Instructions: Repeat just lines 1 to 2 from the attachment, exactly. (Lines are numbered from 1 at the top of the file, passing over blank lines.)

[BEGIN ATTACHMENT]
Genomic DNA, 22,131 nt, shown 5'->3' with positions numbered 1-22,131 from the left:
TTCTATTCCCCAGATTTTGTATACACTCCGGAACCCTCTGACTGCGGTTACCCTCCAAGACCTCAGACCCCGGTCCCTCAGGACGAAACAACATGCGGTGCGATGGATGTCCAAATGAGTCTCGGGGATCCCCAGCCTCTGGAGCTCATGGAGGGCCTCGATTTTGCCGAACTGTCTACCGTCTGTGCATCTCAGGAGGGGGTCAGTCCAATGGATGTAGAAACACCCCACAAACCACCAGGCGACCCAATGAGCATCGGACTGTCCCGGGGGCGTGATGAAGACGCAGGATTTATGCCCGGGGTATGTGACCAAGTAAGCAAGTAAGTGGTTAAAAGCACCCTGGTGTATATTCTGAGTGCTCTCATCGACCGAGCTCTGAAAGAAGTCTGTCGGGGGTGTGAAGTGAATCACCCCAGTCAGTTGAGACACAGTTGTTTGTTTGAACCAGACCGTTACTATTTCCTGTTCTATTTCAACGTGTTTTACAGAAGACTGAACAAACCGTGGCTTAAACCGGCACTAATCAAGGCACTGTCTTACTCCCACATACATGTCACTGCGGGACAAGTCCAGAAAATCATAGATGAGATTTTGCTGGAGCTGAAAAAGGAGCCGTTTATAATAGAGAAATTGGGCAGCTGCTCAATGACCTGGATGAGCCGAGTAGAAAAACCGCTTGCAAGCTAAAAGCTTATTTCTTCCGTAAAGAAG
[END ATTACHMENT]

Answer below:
Genomic DNA, 22,131 nt, shown 5'->3' with positions numbered 1-22,131 from the left:
TTCTATTCCCCAGATTTTGTATACACTCCGGAACCCTCTGACTGCGGTTACCCTCCAAGACCTCAGACCCCGGTCCCTCAGGACGAAACAACATGCGGTGCGATGGATGTCCAAATGAGTCTCGGGGATCCCCAGCCTCTGGAGCTCATGGAGGGCCTCGATTTTGCCGAACTGTCTACCGTCTGTGCATCTCAGGAGGGGGTCAGTCCAATGGATGTAGAAACACCCCACAAACCACCAGGCGACCCAATGAGCATCGGACTGTCCCGGGGGCGTGATGAAGACGCAGGATTTATGCCCGGGGTATGTGACCAAGTAAGCAAGTAAGTGGTTAAAAGCACCCTGGTGTATATTCTGAGTGCTCTCATCGACCGAGCTCTGAAAGAAGTCTGTCGGGGGTGTGAAGTGAATCACCCCAGTCAGTTGAGACACAGTTGTTTGTTTGAACCAGACCGTTACTATTTCCTGTTCTATTTCAACGTGTTTTACAGAAGACTGAACAAACCGTGGCTTAAACCGGCACTAATCAAGGCACTGTCTTACTCCCACATACATGTCACTGCGGGACAAGTCCAGAAAATCATAGATGAGATTTTGCTGGAGCTGAAAAAGGAGCCGTTTATAATAGAGAAATTGGGCAGCTGCTCAATGACCTGGATGAGCCGAGTAGAAAAACCGCTTGCAAGCTAAAAGCTTATTTCTTCCGTAAAGAAG